Choi, S., Lee, H., Ghaffari, R., Hyeon, T. & Kim, D. H. Recent advances in flexible and stretchable bio-electronic devices integrated with nanomaterials. Adv. Mater. 28, 4203–4218 (2016).

  54. 54.

    An, B. W. et al. Stretchable, transparent electrodes as wearable heaters using nanotrough networks of metallic glasses with superior mechanical properties and thermal stability. Nano Lett. 16, 471–478 (2016).

  55. 55.

    Kim, J. et al. Ultrathin quantum dot display integrated with wearable electronics. Adv. Mater. 29, 1700217 (2017).

  56. 56.

    Majid, A. Electroceuticals (Springer, 2017).

  57. 57.

    Famm, K., Litt, B., Tracey, K. J., Boyden, E. S. & Slaoui, M. A jump-start for electroceuticals. Nature 496, 159–161 (2013).

  58. 58.

    Osborn, L. E. et al. Prosthesis with neuromorphic multilayered e-dermis perceives touch and pain. Sci. Robot. 3, eaat3818 (2018).

  59. 59.

    Kim, Y. et al. A bioinspired flexible organic artificial afferent nerve. Science 360, 998–1003 (2018).

  60. 60.

    Hwang, X. et al. Epidermal radio frequency electronics for wireless power transfer. Microsyst. Nanoeng. 2, 16052 (2016).

  61. 61.

    Kim, J. et al. Battery-free, stretchable optoelectronic systems for wireless optical characterization of the skin. Sci. Adv. 2, e1600418 (2016).

  62. 62.

    Xu, S. et al. Stretchable batteries with self-similar serpentine interconnects and integrated wireless recharging systems. Nat. Commun. 4, 1543 (2013).

  63. 63.

    Fu, K. K., Cheng, J., Li, T. & Hu, L. Flexible batteries: from mechanics to devices. ACS Energy Lett. 1, 1065–1079 (2016).

  64. 64.

    Lanata, A., Guidi, A., Baragli, P., Valenza, G. & Scilingo, E. P. A novel algorithm for movement artifact removal in ECG signals acquired from wearable systems applied to horses. PLoS One 10, e0140783 (2015).

  65. 65.

    Jarchi, D. & Casson, A. J. Description of a database containing wrist PPG signals recorded during physical exercise with both accelerometer and gyroscope measures of motion. Data (Basel) 2, (1 (2017).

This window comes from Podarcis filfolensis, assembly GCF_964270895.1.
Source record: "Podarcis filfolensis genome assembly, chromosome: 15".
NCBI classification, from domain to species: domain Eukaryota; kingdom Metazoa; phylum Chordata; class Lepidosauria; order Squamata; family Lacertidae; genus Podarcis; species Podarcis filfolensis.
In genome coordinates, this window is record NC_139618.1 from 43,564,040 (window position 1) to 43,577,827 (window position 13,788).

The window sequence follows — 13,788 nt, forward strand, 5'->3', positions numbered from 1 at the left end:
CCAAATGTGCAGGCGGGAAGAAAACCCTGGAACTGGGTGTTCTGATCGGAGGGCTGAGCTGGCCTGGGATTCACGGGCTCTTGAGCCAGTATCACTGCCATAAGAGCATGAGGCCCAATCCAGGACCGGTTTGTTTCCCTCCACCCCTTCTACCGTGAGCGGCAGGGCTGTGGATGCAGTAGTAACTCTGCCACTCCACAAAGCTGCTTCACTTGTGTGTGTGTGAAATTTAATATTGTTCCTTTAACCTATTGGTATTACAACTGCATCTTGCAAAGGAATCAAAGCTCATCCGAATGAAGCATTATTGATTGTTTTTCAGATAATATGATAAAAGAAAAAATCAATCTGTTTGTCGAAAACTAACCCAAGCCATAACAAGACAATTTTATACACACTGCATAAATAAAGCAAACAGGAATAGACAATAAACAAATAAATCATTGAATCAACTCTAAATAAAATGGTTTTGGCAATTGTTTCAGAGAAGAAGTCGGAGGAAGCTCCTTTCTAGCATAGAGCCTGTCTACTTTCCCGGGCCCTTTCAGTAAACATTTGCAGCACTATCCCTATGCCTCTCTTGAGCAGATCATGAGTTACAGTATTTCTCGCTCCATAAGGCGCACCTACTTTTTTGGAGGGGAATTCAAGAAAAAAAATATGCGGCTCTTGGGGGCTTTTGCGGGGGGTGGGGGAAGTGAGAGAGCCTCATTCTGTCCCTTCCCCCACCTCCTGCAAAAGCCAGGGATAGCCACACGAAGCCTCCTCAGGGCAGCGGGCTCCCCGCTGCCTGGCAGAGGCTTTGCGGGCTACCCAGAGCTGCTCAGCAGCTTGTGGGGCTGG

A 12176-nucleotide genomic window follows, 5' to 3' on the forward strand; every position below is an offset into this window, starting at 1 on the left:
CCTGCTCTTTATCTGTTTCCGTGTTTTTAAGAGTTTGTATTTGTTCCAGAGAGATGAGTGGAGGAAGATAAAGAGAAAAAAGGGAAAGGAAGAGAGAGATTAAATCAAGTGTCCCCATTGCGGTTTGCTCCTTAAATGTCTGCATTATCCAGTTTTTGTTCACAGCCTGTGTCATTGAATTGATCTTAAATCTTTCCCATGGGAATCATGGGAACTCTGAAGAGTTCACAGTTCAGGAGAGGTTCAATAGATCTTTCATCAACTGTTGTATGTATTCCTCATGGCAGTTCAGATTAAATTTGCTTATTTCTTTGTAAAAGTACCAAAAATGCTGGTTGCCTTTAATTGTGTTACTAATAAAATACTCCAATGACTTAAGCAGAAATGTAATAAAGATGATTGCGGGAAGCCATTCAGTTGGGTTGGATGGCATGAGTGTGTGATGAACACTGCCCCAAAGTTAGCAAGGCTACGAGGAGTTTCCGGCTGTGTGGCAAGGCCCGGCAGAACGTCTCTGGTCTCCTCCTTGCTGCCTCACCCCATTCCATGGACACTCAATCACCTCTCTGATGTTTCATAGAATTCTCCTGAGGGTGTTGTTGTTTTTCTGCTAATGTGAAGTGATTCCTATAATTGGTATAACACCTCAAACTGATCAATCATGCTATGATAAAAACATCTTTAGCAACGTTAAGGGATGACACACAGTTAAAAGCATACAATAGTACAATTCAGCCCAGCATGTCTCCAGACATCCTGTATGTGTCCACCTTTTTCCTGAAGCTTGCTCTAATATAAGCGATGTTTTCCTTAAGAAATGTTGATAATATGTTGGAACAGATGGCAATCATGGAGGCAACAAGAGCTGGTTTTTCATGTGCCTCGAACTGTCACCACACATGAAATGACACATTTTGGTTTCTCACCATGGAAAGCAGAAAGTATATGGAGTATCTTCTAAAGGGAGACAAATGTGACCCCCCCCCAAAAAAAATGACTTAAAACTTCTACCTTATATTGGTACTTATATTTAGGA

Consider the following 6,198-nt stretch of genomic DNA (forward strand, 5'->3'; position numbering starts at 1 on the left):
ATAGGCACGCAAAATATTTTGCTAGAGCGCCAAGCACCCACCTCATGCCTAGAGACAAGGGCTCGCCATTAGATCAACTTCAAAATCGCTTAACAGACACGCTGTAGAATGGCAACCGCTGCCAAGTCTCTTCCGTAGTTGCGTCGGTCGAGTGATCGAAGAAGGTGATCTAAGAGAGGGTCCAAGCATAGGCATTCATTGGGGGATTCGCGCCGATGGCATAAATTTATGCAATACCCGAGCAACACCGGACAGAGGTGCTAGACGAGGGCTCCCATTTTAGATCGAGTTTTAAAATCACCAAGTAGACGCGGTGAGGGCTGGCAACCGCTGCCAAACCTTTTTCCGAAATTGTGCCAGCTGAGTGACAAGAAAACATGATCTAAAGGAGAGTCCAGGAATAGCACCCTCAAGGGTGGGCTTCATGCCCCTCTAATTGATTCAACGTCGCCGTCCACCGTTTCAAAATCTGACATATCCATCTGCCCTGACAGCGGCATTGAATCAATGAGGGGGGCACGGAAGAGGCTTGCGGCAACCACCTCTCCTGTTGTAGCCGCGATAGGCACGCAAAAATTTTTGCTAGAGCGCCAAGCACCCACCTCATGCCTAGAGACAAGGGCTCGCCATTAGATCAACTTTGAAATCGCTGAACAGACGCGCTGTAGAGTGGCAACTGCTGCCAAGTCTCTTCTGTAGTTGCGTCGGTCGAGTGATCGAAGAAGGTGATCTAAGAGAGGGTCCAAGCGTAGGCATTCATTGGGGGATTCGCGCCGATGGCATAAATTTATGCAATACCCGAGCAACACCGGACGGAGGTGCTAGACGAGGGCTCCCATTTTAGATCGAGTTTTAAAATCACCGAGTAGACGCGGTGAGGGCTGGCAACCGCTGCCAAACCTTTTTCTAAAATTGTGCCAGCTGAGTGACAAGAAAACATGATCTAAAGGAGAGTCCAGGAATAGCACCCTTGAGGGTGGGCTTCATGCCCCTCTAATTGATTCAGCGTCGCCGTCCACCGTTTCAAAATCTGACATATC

66. 66.

    Norton, J. J. S. et al. Soft, curved electrode systems capable of integration on the auricle as a persistent brain-computer interface. Proc. Natl Acad. Sci. USA 112, 3920–3925 (2015).

  67. 67.

    Debener, S., Emkes, R., De Vos, M. & Bleichner, M. Unobtrusive ambulatory EEG using a smartphone and flexible printed electrodes around the ear. Sci. Rep. 5, 16743 (2015).

  68. 68.

    Becker, D. E. Fundamentals of electrocardiography interpretation. Anesth. Prog. 53, 53–63, quiz 64 (2006).

  69. 69.

    Liu, Y. et al. Epidermal mechano-acoustic sensing electronics for cardiovascular diagnostics and human-machine interfaces. Sci. Adv. 2, e1601185 (2016).

  70. 70.

    Nazmi, N. et al. A review of classification techniques of EMG signals during isotonic and isometric contractions. Sensors (Basel) 16, (1304 (2016).

  71. 71.

    Lotharius, J. & Brundin, P. Pathogenesis of Parkinson’s disease: dopamine, vesicles and alpha-synuclein. Nat. Rev. Neurosci. 3, 932–942 (2002).

  72. 72.

    Son, D. et al. Multifunctional wearable devices for diagnosis and therapy of movement disorders. Nat. Nanotechnol. 9, 397–404 (2014).

  73. 73.

    Araci, I. E., Su, B., Quake, S. R. & Mandel, Y. An implantable microfluidic device for self-monitoring of intraocular pressure. Nat. Med. 20, 1074–1078 (2014).

  74. 74.

    Kim, J. et al. Wearable smart sensor systems integrated on soft contact lenses for wireless ocular diagnostics. Nat. Commun. 8, 14997 (2017).

  75. 75.

    Yokota, T. et al. Ultraflexible, large-area, physiological temperature sensors for multipoint measurements. Proc. Natl Acad. Sci. USA 112, 14533–14538 (2015).

  76. 76.

    Jia, W. et al. Electrochemical tattoo biosensors for real-time noninvasive lactate monitoring in human perspiration. Anal. Chem. 85, 6553–6560 (2013).

  77. 77.

    Emaminejad, S. et al. Autonomous sweat extraction and analysis applied to cystic fibrosis and glucose monitoring using a fully integrated wearable platform. Proc. Natl Acad. Sci. USA 114, 4625–4630 (2017).

Download references


The authors thank H. Lee, H. Kawasaki and T. Ebihara for fruitful discussions.

Author information


  1. Department of Electrical Engineering and Information Systems, The University of Tokyo, Tokyo, Japan

    • Takao Someya
  2. Thin-Film Device Laboratory & Center for Emergent Matter Science (CEMS), RIKEN, Wako, Japan

    • Takao Someya
  3. Department of Dermatology, Keio University School of Medicine, Tokyo, Japan

    • Masayuki Amagai
  4. Center for Integrative Medical Sciences, RIKEN, Yokohama City, Japan

    • Masayuki Amagai


  1. Search for Takao Someya in:

  2. Search for Masayuki Amagai in:

Competing interests

The authors declare no competing interests.

Corresponding authors

Correspondence to Takao Someya or Masayuki Amagai.

About this article

Publication history




Issue Date